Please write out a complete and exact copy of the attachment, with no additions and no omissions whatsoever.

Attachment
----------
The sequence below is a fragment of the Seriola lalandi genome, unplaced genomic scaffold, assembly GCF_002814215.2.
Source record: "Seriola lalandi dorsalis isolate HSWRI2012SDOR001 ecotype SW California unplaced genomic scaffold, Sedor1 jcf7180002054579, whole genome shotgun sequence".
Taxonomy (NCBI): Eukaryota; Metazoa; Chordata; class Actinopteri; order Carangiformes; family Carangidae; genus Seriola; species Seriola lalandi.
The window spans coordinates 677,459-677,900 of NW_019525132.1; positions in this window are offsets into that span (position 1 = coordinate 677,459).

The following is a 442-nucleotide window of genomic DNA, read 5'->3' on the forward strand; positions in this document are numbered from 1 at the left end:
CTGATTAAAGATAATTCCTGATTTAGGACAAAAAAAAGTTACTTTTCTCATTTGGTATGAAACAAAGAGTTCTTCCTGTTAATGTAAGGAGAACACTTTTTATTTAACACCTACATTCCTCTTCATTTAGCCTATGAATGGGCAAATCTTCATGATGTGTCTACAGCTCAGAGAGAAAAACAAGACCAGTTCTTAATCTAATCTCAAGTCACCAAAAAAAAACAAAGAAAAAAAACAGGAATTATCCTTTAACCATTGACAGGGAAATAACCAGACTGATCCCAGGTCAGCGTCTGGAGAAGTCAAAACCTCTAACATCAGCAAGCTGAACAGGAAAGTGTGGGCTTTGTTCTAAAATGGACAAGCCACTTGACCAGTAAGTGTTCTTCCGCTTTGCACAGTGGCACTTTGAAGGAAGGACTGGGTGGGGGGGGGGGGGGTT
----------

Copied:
The sequence below is a fragment of the Seriola lalandi genome, unplaced genomic scaffold, assembly GCF_002814215.2.
Source record: "Seriola lalandi dorsalis isolate HSWRI2012SDOR001 ecotype SW California unplaced genomic scaffold, Sedor1 jcf7180002054579, whole genome shotgun sequence".
Taxonomy (NCBI): Eukaryota; Metazoa; Chordata; class Actinopteri; order Carangiformes; family Carangidae; genus Seriola; species Seriola lalandi.
The window spans coordinates 677,459-677,900 of NW_019525132.1; positions in this window are offsets into that span (position 1 = coordinate 677,459).

The following is a 442-nucleotide window of genomic DNA, read 5'->3' on the forward strand; positions in this document are numbered from 1 at the left end:
CTGATTAAAGATAATTCCTGATTTAGGACAAAAAAAAGTTACTTTTCTCATTTGGTATGAAACAAAGAGTTCTTCCTGTTAATGTAAGGAGAACACTTTTTATTTAACACCTACATTCCTCTTCATTTAGCCTATGAATGGGCAAATCTTCATGATGTGTCTACAGCTCAGAGAGAAAAACAAGACCAGTTCTTAATCTAATCTCAAGTCACCAAAAAAAAACAAAGAAAAAAAACAGGAATTATCCTTTAACCATTGACAGGGAAATAACCAGACTGATCCCAGGTCAGCGTCTGGAGAAGTCAAAACCTCTAACATCAGCAAGCTGAACAGGAAAGTGTGGGCTTTGTTCTAAAATGGACAAGCCACTTGACCAGTAAGTGTTCTTCCGCTTTGCACAGTGGCACTTTGAAGGAAGGACTGGGTGGGGGGGGGGGGGGTT